In 16 years of photographing birds I’d only seen a Wilson’s Phalarope chick once and that guy was half-grown. Three days ago at Bear River MBR I photographed phalarope chicks that were much younger.

They weren’t easy subjects to photograph well. They were far away and their tiny fuzzy bodies were very difficult for my active focus point to lock on to. As a result, many of my photos of them were noticeably soft and I never once had enough depth of field to get all of the birds in the frame sharp.

But they were phalarope chicks and I was so excited about finding them I had to share a few photos.


I got lots of high-quality photos of individual adult phalaropes but this isn’t one of them. You’re about to see why I’m including it.

The only reason I took this photo is because I was curious about what the male phalarope was doing. His normal feeding behavior changed as he poked around the edge of this green island in a large body of very shallow standing water. He wasn’t picking tiny insects off of the grasses as I’d seen him and other phalaropes doing. His behavior was curious but hard to explain. It was just different than it had been.



A different crop of the same photo begins to explain his behavior. Sharp eyes will notice three tiny reddish chicks hidden in the grasses in front of him. The chicks were cautiously making their way down to join their dad.



Here we see two of them. I don’t know why but their reddish color surprised me.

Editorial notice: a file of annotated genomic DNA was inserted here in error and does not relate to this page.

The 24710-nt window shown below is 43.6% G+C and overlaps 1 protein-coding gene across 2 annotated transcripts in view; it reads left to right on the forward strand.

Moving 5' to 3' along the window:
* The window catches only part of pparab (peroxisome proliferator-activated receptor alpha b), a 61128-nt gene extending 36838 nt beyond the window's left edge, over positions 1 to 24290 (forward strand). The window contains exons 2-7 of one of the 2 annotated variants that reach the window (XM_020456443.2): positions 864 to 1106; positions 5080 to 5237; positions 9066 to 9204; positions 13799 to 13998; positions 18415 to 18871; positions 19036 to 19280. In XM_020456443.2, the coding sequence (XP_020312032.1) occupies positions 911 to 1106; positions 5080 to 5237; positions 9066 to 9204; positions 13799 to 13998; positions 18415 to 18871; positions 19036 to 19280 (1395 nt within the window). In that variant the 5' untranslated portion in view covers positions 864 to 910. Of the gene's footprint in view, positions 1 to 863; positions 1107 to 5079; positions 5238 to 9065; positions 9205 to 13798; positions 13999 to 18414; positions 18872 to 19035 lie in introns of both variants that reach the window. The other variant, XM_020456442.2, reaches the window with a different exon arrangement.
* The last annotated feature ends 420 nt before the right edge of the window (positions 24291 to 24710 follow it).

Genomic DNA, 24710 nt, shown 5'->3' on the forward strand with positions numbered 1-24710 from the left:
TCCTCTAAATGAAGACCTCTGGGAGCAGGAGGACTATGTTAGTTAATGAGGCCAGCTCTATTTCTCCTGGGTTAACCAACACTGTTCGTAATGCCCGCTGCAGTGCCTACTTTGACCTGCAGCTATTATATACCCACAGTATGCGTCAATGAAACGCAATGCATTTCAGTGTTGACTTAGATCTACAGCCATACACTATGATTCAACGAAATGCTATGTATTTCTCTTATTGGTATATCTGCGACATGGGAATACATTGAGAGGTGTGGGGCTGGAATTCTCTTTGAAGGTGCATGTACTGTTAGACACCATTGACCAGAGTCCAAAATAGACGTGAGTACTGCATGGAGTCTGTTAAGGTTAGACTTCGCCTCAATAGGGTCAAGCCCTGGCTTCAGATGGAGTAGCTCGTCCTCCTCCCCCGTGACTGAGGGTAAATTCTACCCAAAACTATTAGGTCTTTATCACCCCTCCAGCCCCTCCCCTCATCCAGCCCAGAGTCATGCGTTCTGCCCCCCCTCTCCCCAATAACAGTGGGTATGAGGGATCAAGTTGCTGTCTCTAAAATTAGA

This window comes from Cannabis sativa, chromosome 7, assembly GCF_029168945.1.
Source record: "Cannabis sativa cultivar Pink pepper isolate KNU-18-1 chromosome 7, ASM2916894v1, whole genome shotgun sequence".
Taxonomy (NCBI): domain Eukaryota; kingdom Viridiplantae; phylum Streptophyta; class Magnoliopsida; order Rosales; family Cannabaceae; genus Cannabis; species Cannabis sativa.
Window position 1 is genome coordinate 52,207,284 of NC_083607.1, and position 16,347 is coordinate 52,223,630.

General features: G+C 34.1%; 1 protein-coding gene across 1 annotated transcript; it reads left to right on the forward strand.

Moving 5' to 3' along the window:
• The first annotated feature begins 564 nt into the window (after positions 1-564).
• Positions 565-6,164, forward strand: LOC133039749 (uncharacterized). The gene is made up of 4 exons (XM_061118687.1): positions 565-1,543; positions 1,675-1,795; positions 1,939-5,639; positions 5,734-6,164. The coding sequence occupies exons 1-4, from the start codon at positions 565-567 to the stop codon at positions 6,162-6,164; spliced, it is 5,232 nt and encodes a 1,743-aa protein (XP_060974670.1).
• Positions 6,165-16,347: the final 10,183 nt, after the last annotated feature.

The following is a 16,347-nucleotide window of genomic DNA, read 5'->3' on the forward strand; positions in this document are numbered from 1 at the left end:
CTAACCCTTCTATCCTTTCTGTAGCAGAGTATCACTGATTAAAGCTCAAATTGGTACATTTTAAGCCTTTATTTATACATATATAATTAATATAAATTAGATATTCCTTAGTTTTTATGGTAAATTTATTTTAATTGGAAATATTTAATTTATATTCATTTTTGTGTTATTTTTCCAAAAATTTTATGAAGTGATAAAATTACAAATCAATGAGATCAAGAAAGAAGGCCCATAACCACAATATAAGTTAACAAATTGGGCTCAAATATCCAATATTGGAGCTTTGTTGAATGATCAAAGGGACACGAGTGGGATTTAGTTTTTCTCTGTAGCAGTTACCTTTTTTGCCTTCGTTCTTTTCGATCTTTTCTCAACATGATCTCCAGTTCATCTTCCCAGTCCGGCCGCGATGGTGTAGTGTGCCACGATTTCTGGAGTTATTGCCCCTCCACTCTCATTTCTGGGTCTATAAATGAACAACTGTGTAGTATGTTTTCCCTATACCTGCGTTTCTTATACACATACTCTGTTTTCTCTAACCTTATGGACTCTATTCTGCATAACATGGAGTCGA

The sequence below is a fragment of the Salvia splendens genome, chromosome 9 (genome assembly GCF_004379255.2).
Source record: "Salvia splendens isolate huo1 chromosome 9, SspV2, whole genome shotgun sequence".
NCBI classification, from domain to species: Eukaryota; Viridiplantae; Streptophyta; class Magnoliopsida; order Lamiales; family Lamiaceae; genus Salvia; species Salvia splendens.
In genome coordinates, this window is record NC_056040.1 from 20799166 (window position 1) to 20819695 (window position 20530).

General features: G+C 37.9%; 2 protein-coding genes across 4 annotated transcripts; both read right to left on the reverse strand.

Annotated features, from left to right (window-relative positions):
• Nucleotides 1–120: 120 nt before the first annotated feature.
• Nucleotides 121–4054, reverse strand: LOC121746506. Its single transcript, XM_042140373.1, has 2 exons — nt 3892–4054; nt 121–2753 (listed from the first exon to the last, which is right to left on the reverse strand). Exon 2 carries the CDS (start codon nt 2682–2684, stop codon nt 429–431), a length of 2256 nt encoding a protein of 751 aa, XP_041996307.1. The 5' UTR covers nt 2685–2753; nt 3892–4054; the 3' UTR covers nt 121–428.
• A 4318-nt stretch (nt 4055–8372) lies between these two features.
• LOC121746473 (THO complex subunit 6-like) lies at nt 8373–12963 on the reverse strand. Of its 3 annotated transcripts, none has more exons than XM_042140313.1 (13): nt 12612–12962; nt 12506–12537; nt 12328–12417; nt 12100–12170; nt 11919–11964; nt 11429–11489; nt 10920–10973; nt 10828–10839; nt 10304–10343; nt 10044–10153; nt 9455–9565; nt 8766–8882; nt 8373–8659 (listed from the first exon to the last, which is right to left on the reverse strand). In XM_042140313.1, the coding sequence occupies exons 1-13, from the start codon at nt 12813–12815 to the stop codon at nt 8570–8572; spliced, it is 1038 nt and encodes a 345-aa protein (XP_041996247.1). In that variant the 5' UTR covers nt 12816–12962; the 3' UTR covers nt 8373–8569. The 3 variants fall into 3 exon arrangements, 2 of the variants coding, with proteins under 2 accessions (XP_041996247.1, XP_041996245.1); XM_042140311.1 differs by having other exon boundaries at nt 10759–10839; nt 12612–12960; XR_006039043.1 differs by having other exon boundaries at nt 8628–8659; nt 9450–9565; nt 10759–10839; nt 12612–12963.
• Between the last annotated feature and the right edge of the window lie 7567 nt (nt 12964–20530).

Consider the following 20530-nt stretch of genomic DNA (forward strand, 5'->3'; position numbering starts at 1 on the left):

Dad began to make his way to another island about 20′ out of frame to our left as he encouraged his youngsters to follow him.



Just look at the size of those feet. I can’t imagine how they avoid tripping on them.



They were obviously nervous about crossing the very shallow open water to reach the relative safety of other island. A static photo doesn’t show it very well but these little guys were usually running. The chick on the right looks like it’s about to topple over, maybe because of its huge feet.



Finally, they reached the muddy shore of the other island. That’s dad at lower left.



This is the last I saw of these three chicks. Almost immediately they disappeared into the grasses and never came out again while i was there. I was so very lucky to catch them in transit.



But there was a Tail-end Charlie bringing up the rear that I hadn’t seen until just about the time this photo was taken. That little guy joined the other three and disappeared in the grasses.

I couldn’t believe how tiny those chicks were. I usually couldn’t even see them with the naked eye. To spot them I’d have to look through my viewfinder again and even then I sometimes couldn’t find them.

Tracking them and getting them sharp was even harder.



PS – Late yesterday afternoon, after hours of fiddle-farting around and many attempts at pulling out hair I don’t have, I finally figured out what was going on with my primary computer and managed to solve the problem. So it’s looking like it won’t be going into the shop, at least not anytime soon.




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Journalist specialized in online marketing as Social Media Manager. I help professionals and companies to become more Internet and online reputation, which allows to give life to the Social Media Strategies defined for the Company, and thus immortalize brands, products and services. I have participated as an exhibitor in various forums nationally and internationally, I am the author of several articles in digital magazines and Blogs.


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